This is not news, it is just plain common sense

Recently, we posted a story on our Facebook page about a new initiative in Sheffield that was bringing small farm animals to a care home for dementia patients to spend time with. The article highlighted the ‘fun, innovative initiative’ and reported that ‘such treatments can, in some cases, increase interaction and conversation with dementia patients – and it is even claimed that there can be physical benefits such as lowered blood pressure.”

Image: thestar.co.uk

Image: thestar.co.uk

While we applauded the efforts being made by the team wanting to stimulate residents, it was frustrating that something as simple as spending time with animals or pets has become a newsworthy ‘initiative’. One of our followers agreed: “The Eden Alternative pioneered the right way for elders since 1991, but 25 years on, we are still reporting things like this as newsworthy, it's like saying humans need to eat and drink. It should be standard practice,” she rightly said.

I see news stories about this all the time and it is something that really makes me laugh. It just seems quite honestly bonkers. When I first started working in dementia, I came across the Eden Alternative, as mentioned above. I was incredibly impressed, it is a fantastic organisation, whose goal is to promote quality of life for the elderly through education, consultation, and outreach. Crucially, they say that “the three plagues of loneliness, helplessness and boredom account for the bulk of suffering among our elders”. And they combat this with activities, occupations and projects to keep the elderly busy and stimulated.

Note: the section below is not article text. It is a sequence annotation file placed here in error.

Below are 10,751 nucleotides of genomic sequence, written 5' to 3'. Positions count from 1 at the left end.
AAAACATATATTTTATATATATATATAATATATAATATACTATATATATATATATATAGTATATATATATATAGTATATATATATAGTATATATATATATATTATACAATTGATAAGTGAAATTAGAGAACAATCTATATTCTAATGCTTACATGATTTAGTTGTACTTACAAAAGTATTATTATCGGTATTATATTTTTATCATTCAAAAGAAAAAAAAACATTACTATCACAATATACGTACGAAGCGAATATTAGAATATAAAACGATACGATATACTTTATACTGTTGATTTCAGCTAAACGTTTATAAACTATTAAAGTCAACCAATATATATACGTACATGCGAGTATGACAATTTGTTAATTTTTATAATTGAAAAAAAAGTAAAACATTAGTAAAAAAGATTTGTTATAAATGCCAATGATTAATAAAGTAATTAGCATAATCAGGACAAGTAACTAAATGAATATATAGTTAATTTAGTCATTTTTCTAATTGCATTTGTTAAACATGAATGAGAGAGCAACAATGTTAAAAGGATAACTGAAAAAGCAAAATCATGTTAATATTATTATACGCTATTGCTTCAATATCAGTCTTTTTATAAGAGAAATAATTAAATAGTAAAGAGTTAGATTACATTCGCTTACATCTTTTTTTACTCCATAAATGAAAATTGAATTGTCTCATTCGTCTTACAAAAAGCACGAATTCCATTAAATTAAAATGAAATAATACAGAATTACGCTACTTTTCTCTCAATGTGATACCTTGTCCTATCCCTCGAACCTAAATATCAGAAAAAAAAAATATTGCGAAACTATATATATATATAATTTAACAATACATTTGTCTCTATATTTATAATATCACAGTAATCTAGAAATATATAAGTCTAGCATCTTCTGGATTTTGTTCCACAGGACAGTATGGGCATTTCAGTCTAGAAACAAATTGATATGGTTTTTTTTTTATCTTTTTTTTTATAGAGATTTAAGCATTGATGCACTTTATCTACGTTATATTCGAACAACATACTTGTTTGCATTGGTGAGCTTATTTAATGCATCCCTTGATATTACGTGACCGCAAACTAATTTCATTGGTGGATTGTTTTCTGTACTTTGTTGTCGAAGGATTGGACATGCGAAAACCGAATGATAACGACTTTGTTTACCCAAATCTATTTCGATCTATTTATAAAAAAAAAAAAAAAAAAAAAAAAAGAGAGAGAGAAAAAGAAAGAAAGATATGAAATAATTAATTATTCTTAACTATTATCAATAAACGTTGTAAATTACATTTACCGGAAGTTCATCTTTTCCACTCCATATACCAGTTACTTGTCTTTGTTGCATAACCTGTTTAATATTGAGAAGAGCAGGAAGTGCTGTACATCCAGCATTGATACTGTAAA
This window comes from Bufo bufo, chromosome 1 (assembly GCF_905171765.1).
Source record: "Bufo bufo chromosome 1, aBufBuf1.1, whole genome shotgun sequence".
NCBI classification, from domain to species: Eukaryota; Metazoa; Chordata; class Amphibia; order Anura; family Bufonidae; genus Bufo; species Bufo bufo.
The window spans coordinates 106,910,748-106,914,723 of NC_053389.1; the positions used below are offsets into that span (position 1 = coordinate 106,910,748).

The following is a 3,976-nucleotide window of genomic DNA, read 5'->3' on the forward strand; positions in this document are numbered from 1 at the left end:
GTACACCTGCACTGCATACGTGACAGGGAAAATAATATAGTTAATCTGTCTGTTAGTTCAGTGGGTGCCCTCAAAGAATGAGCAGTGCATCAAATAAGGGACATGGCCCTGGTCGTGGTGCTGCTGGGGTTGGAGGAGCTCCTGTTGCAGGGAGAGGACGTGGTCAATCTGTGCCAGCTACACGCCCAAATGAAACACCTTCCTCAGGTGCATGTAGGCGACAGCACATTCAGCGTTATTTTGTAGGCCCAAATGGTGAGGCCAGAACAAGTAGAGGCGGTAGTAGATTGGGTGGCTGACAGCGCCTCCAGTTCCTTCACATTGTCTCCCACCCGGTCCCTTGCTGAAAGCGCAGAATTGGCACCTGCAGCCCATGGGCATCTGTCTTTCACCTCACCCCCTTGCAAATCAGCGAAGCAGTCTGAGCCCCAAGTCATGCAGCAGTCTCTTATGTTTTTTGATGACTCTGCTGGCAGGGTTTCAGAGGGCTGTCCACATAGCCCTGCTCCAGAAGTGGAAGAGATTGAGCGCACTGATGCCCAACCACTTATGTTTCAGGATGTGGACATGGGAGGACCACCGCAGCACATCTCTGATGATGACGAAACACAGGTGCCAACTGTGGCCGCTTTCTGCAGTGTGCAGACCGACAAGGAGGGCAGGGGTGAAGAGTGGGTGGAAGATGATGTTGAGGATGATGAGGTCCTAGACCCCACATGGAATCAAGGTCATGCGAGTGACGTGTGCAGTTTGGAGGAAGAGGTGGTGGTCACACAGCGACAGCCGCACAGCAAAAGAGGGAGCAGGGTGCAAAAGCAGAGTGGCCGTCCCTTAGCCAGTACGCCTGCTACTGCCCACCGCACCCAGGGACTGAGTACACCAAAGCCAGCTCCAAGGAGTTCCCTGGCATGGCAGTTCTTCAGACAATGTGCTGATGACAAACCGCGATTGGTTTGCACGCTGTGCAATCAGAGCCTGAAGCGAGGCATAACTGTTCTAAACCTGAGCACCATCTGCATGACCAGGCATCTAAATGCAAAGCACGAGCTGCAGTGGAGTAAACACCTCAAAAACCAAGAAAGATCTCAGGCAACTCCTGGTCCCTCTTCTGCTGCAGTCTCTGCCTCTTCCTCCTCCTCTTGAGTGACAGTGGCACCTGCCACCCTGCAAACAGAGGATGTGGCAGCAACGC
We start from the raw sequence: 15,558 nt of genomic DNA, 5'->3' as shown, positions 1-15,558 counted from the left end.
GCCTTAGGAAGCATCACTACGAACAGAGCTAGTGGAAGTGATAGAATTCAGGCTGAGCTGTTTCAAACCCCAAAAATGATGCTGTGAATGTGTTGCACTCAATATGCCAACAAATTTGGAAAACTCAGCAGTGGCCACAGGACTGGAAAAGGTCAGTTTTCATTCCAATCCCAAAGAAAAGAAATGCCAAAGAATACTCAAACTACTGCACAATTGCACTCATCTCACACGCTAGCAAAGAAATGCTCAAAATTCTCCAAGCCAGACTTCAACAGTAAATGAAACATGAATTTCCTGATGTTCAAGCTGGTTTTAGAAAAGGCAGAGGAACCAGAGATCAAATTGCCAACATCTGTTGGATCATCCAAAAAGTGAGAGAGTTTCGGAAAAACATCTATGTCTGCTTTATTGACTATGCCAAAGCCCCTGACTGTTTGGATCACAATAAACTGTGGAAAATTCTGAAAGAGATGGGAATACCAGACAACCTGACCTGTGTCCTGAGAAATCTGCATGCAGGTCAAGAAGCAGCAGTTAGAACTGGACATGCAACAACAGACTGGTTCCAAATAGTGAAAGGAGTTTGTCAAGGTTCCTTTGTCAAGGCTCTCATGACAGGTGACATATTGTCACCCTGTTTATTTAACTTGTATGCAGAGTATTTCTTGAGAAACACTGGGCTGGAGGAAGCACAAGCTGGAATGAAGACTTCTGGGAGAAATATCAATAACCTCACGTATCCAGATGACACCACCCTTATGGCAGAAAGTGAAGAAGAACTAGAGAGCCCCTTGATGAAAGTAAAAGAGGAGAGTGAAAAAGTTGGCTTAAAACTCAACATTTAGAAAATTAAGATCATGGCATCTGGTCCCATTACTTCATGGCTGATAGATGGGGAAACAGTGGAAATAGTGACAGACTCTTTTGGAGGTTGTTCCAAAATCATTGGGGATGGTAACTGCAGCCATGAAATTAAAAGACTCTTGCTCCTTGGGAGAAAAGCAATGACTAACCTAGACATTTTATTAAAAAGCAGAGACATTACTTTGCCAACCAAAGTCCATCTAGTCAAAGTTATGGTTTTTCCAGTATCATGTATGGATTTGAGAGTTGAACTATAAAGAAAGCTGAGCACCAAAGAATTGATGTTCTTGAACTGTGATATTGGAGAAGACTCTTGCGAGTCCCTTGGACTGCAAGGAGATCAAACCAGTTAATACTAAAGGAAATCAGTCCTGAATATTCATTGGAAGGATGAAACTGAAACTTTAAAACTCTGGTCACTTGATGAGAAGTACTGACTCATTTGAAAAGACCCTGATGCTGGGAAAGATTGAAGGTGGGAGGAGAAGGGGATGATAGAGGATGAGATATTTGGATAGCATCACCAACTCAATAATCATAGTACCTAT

Amazing concept? Of course. But at the same time, I thought ‘what’s new? What’s different?’  Of course it should be like this. The big part of a care home’s job, aside from the medical one, is to make sure those three stressors of loneliness, helplessness and boredom are addressed and nullified.

And, I mean, I shouldn’t have to point this out, but with loneliness we need company and human connection; with boredom we need stimulation and interest; with helplessness we need to contribute and do things.

All these initiatives are great, and I applaud anyone trying to make the lives of the elderly and those with dementia better. But what they, and we, are doing, is not new. Or at least it shouldn’t be. It’s. Completely. Normal. And it’s a sad indictment of where we’ve lost our way in the past. We’ve become inhuman in the way that we treat people.

So now, what we’re doing is trying to find our way back to a normal way of spreading human kindness. And it cannot come fast enough.